- Conservatives join New Hampshire rally in support of campaign finance reform
- 11 public housing residents complete job readiness training
- Youth health care enrollment event at NIU Rockford Jan. 29
- More than 50 employers at Jan. 29 job fair
- School district’s credit rating remains solid
- State Police seize LSD, cannabis, U.S. currency in I-80 arrest
- Park District names employee, team of the year
- A closer look at fracking for natural gas
- Susan Johnson, copy editor, moves on after 21 years
- Guest Column: Clean Water Act: Supporters of clean water must make their voices heard
Fish Beat: Reel in the best line
By Jim Hagerty
There are a variety of fishing line brands on the market. Some are multi-purpose, while others are made to accommodate specific methods. A good line will also live up to its claims of strength.
While proving which line is actually the best can be anything short of difficult, however, some are better than others. Choosing a good fish line—regardless of the manufacturer—comes with knowing what to look for in terms of reliability and performance.
Braided lines are just what their name suggests. They are usually made of cloth or a soft synthetic material. Their small strands are woven or braided together like thread to form a single, strong line. The best braided lines contain just the right amount of coating, resulting in minimal friction on rod guides. Lines by Diamond, Powerpro and Spiderwire are industry leaders.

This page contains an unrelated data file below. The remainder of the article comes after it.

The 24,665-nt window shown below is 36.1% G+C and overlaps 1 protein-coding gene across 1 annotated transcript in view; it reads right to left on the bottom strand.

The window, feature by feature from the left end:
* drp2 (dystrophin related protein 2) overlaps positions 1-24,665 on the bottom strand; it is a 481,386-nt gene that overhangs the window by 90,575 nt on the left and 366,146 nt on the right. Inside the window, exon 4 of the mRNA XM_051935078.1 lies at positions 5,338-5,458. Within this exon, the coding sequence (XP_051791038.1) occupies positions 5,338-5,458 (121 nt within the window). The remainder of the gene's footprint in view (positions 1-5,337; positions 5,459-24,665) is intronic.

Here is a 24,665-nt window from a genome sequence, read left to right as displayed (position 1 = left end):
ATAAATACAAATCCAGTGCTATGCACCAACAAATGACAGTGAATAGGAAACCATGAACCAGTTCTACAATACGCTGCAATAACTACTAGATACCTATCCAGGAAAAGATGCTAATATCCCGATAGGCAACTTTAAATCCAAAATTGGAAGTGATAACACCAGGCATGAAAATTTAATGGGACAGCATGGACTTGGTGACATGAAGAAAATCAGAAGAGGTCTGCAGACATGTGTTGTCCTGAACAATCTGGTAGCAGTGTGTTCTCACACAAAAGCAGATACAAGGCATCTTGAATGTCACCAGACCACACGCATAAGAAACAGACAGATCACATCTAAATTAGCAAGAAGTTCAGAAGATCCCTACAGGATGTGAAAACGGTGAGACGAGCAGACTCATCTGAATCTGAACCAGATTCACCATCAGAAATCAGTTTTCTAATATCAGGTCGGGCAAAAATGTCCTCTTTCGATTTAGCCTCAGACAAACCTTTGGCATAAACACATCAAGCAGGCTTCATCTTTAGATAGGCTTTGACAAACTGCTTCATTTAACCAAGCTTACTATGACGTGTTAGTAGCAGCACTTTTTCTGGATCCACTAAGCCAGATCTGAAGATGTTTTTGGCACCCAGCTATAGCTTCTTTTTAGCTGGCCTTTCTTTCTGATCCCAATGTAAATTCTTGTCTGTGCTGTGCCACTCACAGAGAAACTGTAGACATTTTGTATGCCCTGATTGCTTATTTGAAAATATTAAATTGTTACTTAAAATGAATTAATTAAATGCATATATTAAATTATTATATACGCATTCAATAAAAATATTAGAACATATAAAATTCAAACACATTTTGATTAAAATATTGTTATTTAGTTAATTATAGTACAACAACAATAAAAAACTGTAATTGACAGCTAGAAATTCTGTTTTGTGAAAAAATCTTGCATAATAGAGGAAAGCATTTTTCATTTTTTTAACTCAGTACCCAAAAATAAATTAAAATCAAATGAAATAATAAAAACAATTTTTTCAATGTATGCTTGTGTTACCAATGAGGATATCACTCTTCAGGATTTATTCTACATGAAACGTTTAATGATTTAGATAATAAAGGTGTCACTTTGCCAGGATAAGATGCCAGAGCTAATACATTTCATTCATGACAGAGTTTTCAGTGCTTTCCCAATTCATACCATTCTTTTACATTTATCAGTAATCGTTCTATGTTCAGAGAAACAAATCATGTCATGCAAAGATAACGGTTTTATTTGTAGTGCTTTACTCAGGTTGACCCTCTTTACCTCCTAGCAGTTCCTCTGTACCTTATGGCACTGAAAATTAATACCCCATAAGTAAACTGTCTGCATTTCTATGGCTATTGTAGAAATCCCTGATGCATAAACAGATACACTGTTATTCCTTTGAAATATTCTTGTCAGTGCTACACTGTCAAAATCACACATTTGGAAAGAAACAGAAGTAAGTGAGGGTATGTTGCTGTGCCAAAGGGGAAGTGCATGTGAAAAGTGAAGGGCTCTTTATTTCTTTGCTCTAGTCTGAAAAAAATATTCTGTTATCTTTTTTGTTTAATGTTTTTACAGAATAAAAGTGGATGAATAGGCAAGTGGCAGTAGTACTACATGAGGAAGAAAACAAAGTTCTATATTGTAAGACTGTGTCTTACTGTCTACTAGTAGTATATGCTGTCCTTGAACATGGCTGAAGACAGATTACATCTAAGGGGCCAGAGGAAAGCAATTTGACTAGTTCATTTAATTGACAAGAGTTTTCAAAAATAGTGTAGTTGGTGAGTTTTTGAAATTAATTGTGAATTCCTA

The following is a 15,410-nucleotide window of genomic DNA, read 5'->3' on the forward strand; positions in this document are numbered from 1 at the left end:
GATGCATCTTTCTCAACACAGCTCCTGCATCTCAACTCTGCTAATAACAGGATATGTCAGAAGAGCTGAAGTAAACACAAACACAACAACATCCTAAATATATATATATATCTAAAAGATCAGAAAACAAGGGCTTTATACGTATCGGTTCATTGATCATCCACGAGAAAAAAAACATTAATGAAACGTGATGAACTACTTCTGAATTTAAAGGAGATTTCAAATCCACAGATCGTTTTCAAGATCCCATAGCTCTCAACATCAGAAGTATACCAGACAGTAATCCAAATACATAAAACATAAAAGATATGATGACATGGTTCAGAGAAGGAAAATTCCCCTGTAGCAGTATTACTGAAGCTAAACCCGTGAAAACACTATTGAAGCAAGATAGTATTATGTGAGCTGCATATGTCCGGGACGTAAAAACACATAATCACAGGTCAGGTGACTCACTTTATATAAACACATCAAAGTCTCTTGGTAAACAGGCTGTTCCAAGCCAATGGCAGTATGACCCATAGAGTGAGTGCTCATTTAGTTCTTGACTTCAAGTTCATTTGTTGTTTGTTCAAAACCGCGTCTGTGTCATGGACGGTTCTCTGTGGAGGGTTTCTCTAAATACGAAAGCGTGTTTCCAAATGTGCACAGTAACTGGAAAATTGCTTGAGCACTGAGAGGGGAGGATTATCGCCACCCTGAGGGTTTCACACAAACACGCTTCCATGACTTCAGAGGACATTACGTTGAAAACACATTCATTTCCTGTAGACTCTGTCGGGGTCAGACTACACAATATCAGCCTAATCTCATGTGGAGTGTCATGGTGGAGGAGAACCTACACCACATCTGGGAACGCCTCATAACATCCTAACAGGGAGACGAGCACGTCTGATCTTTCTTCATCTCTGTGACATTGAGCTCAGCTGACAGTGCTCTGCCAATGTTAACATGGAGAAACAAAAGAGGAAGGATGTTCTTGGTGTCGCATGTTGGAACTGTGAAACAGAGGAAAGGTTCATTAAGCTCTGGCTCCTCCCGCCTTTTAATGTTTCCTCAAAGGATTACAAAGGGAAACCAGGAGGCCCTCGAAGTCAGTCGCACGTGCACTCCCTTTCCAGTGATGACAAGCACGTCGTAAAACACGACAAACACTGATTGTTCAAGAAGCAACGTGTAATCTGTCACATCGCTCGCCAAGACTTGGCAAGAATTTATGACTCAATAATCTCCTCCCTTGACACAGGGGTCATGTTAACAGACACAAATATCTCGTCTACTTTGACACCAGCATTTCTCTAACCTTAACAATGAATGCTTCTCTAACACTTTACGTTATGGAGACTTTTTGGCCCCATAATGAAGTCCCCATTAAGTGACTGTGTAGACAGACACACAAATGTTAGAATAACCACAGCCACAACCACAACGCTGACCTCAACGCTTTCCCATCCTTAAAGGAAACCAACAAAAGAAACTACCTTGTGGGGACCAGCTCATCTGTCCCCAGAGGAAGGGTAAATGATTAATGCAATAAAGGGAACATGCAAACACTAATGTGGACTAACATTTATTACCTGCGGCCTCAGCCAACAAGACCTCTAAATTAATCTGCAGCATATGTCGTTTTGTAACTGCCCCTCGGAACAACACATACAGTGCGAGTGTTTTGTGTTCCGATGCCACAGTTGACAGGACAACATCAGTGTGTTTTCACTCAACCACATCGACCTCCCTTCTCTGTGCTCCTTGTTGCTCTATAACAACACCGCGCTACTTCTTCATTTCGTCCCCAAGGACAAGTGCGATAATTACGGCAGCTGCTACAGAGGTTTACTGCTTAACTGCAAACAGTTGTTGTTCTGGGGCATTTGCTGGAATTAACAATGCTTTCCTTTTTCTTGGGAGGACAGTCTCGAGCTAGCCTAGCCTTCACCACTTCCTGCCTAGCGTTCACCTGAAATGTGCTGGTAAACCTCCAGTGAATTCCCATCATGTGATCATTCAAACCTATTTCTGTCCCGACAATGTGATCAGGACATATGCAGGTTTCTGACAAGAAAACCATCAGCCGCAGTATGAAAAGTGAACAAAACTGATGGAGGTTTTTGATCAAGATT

Monofilament is, today, the most popular for all-around fishing applications. Choosing the best plastic monofilament can be a bit tricky, as economy brands are sometimes prone to twisting and crimping. A good line will cast and spool well, and not bend, crimp and stretch easily after fighting fish. Berkley (Fireline, Trilene) and Shakespeare are popular and trusted lines.
Fishing with flies requires a strong line. A solid sinking-tip fly line should make easy casts, sink slowly from the tip, and move through water with little or no ripples. A floating line should be flat, evenly coated and back up into a reel evenly. Regardless of the application, the best fly lines have strong cores (solid or braided), even tapers, pliable coating and solid loops for knotting. Brands from Cortland, Jim Teeny and Airflo are among the top brands.
Economy and private labels
Private-label fish lines from outdoors outfitters such as Cabelas are also reliable products and usually made by companies that manufacture the most popular brands. Staying away from the cheaply-made imports (usually from Asia) is recommended. Although these lines are suitable for beginners, they are often low in quality. If you must skimp, a private-label line is the way to go.
Send us your fishing photos
The Rock River Times is interested in seeing pictures of fish caught in area waters. Send digital photos to us at firstname.lastname@example.org with “Fish Beat Photos” in the subject line. Glossies can be sent to The Rock River Times, 128 N. Church St., Rockford, IL 61101.
From the October 14-20, 2009 issue